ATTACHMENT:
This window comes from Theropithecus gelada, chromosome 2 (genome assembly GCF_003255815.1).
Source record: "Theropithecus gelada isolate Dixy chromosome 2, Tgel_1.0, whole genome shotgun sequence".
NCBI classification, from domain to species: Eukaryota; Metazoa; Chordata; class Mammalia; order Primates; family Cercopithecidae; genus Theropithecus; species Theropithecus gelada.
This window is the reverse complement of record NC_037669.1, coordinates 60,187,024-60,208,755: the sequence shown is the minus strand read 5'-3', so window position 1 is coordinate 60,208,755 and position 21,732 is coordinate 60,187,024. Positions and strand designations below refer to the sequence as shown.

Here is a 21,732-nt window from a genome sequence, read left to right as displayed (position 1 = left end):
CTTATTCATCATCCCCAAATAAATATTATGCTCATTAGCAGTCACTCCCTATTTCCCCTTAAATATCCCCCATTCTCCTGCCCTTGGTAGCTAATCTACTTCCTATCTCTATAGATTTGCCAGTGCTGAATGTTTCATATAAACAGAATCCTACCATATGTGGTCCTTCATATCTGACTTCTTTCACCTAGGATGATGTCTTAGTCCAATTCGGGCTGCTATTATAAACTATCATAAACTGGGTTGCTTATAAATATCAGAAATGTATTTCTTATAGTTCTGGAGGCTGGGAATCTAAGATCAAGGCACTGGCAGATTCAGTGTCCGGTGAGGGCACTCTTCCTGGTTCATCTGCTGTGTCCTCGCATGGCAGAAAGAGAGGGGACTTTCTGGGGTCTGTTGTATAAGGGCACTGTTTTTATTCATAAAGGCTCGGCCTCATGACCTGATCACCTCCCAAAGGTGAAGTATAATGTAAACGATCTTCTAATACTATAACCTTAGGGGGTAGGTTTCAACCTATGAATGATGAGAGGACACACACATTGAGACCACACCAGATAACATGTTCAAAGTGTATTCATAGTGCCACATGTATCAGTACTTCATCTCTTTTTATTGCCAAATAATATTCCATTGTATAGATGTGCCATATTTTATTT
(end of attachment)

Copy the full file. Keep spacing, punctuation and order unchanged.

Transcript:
This window comes from Theropithecus gelada, chromosome 2 (genome assembly GCF_003255815.1).
Source record: "Theropithecus gelada isolate Dixy chromosome 2, Tgel_1.0, whole genome shotgun sequence".
NCBI classification, from domain to species: Eukaryota; Metazoa; Chordata; class Mammalia; order Primates; family Cercopithecidae; genus Theropithecus; species Theropithecus gelada.
This window is the reverse complement of record NC_037669.1, coordinates 60,187,024-60,208,755: the sequence shown is the minus strand read 5'-3', so window position 1 is coordinate 60,208,755 and position 21,732 is coordinate 60,187,024. Positions and strand designations below refer to the sequence as shown.

Here is a 21,732-nt window from a genome sequence, read left to right as displayed (position 1 = left end):
CTTATTCATCATCCCCAAATAAATATTATGCTCATTAGCAGTCACTCCCTATTTCCCCTTAAATATCCCCCATTCTCCTGCCCTTGGTAGCTAATCTACTTCCTATCTCTATAGATTTGCCAGTGCTGAATGTTTCATATAAACAGAATCCTACCATATGTGGTCCTTCATATCTGACTTCTTTCACCTAGGATGATGTCTTAGTCCAATTCGGGCTGCTATTATAAACTATCATAAACTGGGTTGCTTATAAATATCAGAAATGTATTTCTTATAGTTCTGGAGGCTGGGAATCTAAGATCAAGGCACTGGCAGATTCAGTGTCCGGTGAGGGCACTCTTCCTGGTTCATCTGCTGTGTCCTCGCATGGCAGAAAGAGAGGGGACTTTCTGGGGTCTGTTGTATAAGGGCACTGTTTTTATTCATAAAGGCTCGGCCTCATGACCTGATCACCTCCCAAAGGTGAAGTATAATGTAAACGATCTTCTAATACTATAACCTTAGGGGGTAGGTTTCAACCTATGAATGATGAGAGGACACACACATTGAGACCACACCAGATAACATGTTCAAAGTGTATTCATAGTGCCACATGTATCAGTACTTCATCTCTTTTTATTGCCAAATAATATTCCATTGTATAGATGTGCCATATTTTATTT